Famously, too, the silkwomen petitioned the king and parliament on a number of occasions, complaining against foreign traders importing inferior materials, or forestalling supplies of raw silk, forcing up the prices. These documents can tell us a great deal about how the silkwomen represented their own work and their socio-economic status. In 1368 a group of certain women called "silkwymmen" had brought a petition to the Mayor and Aldermen of London against the actions of Nicholas Sarduche, a merchant of Lombardy. They said they had no other means of livelihood than their craft, and accused Sarduche of forestalling and regrating "all the crude and coloured silk and other kinds of merchandise brought by aliens, thus grivously enhancing the price" (Calendar of plea: 99-106). The petition of 1455, howevet; is the more extensive and detailed. It opens:

... besechen the silke-wymmen and throwestres of the craftes and occupation of Silkework within the Citee of London, which be and have been craftes of wymmen within the same city of tyme that noo mynde renneth unto the contraries. That where it is pleasying to God that all his creatures be set in vertueux occupation and labour according to their degrees, and convenient for thoo places where their abode is, to the norishing of vertue, and eschewying of vices and ydelness. And where upon the same craftes, before this tyme, many a wurshipfull woman within the said citee have lyved full honourably, and therewith many good Housholds kept, and many Gentilwymmen and other in grete noumbre like as there now be moo than a M, have been drawen under theym in lemyng the same Craftes and occupation ful vertueusly... (Rotuli Parliamentorum 5, 34 H. VI (1455): 325)

They complain that while they have only ever imported raw, or "unwrought" silk, that various Lombards and other "aliens estraungers" now routinely import thrown silk, ribbons, laces, corses and other ready-made silk products.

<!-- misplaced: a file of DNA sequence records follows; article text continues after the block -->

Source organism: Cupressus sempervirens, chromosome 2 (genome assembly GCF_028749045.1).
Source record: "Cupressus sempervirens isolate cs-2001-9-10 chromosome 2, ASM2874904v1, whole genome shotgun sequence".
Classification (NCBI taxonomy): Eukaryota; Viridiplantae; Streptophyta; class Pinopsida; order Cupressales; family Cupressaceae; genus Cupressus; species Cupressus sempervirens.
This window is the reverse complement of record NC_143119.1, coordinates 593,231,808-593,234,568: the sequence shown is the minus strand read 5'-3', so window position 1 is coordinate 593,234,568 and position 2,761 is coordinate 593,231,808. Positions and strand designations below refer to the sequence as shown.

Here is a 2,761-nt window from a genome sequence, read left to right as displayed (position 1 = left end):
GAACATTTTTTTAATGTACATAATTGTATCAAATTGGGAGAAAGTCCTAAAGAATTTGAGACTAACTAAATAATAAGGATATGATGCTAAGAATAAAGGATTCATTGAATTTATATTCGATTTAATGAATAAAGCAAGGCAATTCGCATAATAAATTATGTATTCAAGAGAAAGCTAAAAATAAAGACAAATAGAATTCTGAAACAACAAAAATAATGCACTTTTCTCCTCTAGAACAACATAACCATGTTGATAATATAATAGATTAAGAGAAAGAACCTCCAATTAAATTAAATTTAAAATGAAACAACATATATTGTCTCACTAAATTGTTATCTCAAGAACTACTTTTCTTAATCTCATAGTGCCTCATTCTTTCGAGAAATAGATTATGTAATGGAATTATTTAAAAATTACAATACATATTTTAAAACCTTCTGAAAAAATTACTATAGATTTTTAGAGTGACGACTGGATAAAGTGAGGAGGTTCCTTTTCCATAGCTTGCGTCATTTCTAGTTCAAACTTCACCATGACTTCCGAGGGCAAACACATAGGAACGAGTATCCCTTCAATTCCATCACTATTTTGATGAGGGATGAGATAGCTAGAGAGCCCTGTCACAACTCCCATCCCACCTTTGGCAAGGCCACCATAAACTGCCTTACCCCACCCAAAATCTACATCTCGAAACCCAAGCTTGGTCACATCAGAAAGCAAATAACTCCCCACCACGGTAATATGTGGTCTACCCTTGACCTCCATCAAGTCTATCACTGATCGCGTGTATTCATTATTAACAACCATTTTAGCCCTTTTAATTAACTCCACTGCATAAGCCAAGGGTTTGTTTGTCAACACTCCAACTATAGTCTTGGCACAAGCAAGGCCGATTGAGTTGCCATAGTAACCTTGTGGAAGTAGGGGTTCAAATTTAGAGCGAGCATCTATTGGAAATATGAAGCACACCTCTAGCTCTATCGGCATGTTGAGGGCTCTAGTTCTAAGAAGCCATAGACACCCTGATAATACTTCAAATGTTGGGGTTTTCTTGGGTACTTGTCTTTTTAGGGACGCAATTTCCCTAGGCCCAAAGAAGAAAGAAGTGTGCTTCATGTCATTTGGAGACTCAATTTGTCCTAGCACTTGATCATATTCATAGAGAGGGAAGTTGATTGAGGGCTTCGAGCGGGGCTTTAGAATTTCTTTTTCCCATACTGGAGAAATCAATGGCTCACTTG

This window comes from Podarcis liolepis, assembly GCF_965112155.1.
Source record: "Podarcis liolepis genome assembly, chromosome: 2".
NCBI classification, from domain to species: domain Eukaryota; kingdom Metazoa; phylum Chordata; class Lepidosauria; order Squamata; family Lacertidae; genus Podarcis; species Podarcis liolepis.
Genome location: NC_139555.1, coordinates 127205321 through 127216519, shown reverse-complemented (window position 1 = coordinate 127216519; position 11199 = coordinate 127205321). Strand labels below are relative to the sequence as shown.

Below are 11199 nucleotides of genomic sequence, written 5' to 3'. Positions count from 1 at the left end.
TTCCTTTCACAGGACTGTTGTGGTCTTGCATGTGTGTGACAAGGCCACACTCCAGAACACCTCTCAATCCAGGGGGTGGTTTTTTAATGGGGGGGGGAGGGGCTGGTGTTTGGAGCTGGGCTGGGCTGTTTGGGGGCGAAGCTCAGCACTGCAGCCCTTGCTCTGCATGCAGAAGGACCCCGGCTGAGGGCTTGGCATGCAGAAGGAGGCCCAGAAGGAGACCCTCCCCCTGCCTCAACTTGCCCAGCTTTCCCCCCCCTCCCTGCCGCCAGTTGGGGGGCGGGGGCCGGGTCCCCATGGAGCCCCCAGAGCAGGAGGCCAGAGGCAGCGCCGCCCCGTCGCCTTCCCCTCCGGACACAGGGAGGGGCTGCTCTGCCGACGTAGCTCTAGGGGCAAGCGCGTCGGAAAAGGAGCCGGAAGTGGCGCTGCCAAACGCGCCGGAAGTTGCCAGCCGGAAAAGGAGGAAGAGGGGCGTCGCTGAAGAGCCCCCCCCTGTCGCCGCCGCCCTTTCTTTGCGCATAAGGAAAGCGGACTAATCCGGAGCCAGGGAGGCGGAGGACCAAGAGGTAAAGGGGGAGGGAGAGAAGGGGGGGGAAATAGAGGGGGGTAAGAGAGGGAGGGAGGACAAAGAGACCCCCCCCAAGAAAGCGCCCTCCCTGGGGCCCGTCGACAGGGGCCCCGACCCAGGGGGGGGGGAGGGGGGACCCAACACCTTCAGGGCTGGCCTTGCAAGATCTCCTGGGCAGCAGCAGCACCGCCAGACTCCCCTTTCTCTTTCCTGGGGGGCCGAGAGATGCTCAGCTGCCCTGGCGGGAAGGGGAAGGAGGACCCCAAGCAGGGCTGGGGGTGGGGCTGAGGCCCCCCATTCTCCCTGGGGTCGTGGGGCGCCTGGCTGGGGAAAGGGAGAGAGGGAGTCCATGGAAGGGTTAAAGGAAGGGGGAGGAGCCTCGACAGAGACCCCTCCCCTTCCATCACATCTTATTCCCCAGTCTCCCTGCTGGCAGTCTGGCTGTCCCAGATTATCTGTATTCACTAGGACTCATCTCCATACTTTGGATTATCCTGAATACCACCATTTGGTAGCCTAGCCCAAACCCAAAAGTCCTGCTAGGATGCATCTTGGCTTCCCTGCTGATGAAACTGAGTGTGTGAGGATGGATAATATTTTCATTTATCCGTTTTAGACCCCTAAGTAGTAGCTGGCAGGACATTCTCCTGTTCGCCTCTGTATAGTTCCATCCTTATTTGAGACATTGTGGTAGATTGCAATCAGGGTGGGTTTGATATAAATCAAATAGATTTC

The sufferance of this grievance ... hath caused and is like to cause, grete ydleness amongs yonge Gentilwymmen and other apprentices ... and also laying down of many good and notable Housholdes... (Rotuli Parliamentorum 5: 325)

Parliament is then requested to ask the King to ban all finished silk from coming into England. Their petition was successful and a statute was passed that year confirming this ban (The statutes; 33rd Henry VI.c. 3-5). They petitioned for an extension of the ban in 1463 (Rotuli Parliamentorum: 5.506a) and it was renewed for another five years. There were a number of such petitions from other trading groups in this period, and nor were the silkwomen the first group of women to petition parliament. In 1483, a further petition was made, this time coming from the "men and women" of the mystery of silkwork, and this time the complaint is made against Jews, Saracens and other unnamed foreign traders (Sutton 1994: 136).

In 1455, however, the silkwomen and throwsters claim that silk work is the natural, divinely-ordained and ethically nurturing work of women in the home, "where their abode is" (Rotuli Parliamentorum: 325). That is, silkwork is not presently overtly as economic trade but as an extension of the household economy, as we would expect with most medieval trades. (3) The petition mentions "good Households and gentilwymmen" (Rotuli Parliamentorum: 325) in the same breath. There is no mention of price here; just that the Lombard imports of poor quality raw silk are threatening "ydelnes amongs yonge gentilwymmen and oyer apprentices" (Rotuli Parliamentorum: 325). Competition and shortage will cause "leying down of many good and notable householdes, of them that have occupied the same crafts, which be convenient, worshipfull and according to Gentilwymmen and oyer wymmen of wurship, as-wele within ye same cities, as all oyer places within this reallme ..." (Rotuli Paliamentorum: 325).